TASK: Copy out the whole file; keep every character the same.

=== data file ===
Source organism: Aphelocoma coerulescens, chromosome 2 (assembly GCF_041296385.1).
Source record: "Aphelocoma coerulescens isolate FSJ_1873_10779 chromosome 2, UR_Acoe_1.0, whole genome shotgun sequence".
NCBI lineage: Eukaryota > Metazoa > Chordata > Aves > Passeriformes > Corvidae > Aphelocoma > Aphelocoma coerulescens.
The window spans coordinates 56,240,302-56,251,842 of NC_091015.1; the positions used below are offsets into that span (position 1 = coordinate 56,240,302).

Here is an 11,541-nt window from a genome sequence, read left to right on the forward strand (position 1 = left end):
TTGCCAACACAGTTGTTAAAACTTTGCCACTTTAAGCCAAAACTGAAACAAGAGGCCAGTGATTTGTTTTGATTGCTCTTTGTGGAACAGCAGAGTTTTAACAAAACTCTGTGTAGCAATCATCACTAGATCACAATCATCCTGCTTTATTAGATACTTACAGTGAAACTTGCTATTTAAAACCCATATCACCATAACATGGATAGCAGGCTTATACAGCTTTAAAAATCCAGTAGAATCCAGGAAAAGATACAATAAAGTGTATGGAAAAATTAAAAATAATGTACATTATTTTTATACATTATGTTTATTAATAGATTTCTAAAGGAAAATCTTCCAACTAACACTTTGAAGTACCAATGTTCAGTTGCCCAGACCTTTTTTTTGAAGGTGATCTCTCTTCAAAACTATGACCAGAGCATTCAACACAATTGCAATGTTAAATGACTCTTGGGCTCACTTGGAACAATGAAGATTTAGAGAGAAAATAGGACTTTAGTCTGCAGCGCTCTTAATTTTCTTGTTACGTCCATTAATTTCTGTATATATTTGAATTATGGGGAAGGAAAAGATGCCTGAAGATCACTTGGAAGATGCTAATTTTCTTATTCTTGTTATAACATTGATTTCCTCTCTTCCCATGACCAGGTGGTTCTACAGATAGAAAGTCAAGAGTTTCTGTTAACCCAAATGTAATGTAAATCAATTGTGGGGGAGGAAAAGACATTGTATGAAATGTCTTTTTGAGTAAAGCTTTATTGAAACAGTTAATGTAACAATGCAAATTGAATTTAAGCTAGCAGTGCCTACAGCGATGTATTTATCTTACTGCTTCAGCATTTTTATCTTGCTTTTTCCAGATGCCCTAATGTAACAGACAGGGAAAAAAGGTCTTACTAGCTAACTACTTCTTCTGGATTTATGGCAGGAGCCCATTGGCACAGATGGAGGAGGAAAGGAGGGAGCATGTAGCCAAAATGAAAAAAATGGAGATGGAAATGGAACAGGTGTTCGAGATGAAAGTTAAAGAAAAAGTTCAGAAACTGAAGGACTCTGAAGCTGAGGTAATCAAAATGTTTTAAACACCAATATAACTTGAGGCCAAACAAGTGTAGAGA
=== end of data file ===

Source organism: Aphelocoma coerulescens, chromosome 2 (assembly GCF_041296385.1).
Source record: "Aphelocoma coerulescens isolate FSJ_1873_10779 chromosome 2, UR_Acoe_1.0, whole genome shotgun sequence".
NCBI lineage: Eukaryota > Metazoa > Chordata > Aves > Passeriformes > Corvidae > Aphelocoma > Aphelocoma coerulescens.
The window spans coordinates 56,240,302-56,251,842 of NC_091015.1; the positions used below are offsets into that span (position 1 = coordinate 56,240,302).

Here is an 11,541-nt window from a genome sequence, read left to right on the forward strand (position 1 = left end):
TTGCCAACACAGTTGTTAAAACTTTGCCACTTTAAGCCAAAACTGAAACAAGAGGCCAGTGATTTGTTTTGATTGCTCTTTGTGGAACAGCAGAGTTTTAACAAAACTCTGTGTAGCAATCATCACTAGATCACAATCATCCTGCTTTATTAGATACTTACAGTGAAACTTGCTATTTAAAACCCATATCACCATAACATGGATAGCAGGCTTATACAGCTTTAAAAATCCAGTAGAATCCAGGAAAAGATACAATAAAGTGTATGGAAAAATTAAAAATAATGTACATTATTTTTATACATTATGTTTATTAATAGATTTCTAAAGGAAAATCTTCCAACTAACACTTTGAAGTACCAATGTTCAGTTGCCCAGACCTTTTTTTTGAAGGTGATCTCTCTTCAAAACTATGACCAGAGCATTCAACACAATTGCAATGTTAAATGACTCTTGGGCTCACTTGGAACAATGAAGATTTAGAGAGAAAATAGGACTTTAGTCTGCAGCGCTCTTAATTTTCTTGTTACGTCCATTAATTTCTGTATATATTTGAATTATGGGGAAGGAAAAGATGCCTGAAGATCACTTGGAAGATGCTAATTTTCTTATTCTTGTTATAACATTGATTTCCTCTCTTCCCATGACCAGGTGGTTCTACAGATAGAAAGTCAAGAGTTTCTGTTAACCCAAATGTAATGTAAATCAATTGTGGGGGAGGAAAAGACATTGTATGAAATGTCTTTTTGAGTAAAGCTTTATTGAAACAGTTAATGTAACAATGCAAATTGAATTTAAGCTAGCAGTGCCTACAGCGATGTATTTATCTTACTGCTTCAGCATTTTTATCTTGCTTTTTCCAGATGCCCTAATGTAACAGACAGGGAAAAAAGGTCTTACTAGCTAACTACTTCTTCTGGATTTATGGCAGGAGCCCATTGGCACAGATGGAGGAGGAAAGGAGGGAGCATGTAGCCAAAATGAAAAAAATGGAGATGGAAATGGAACAGGTGTTCGAGATGAAAGTTAAAGAAAAAGTTCAGAAACTGAAGGACTCTGAAGCTGAGGTAATCAAAATGTTTTAAACACCAATATAACTTGAGGCCAAACAAGTGTAGAGA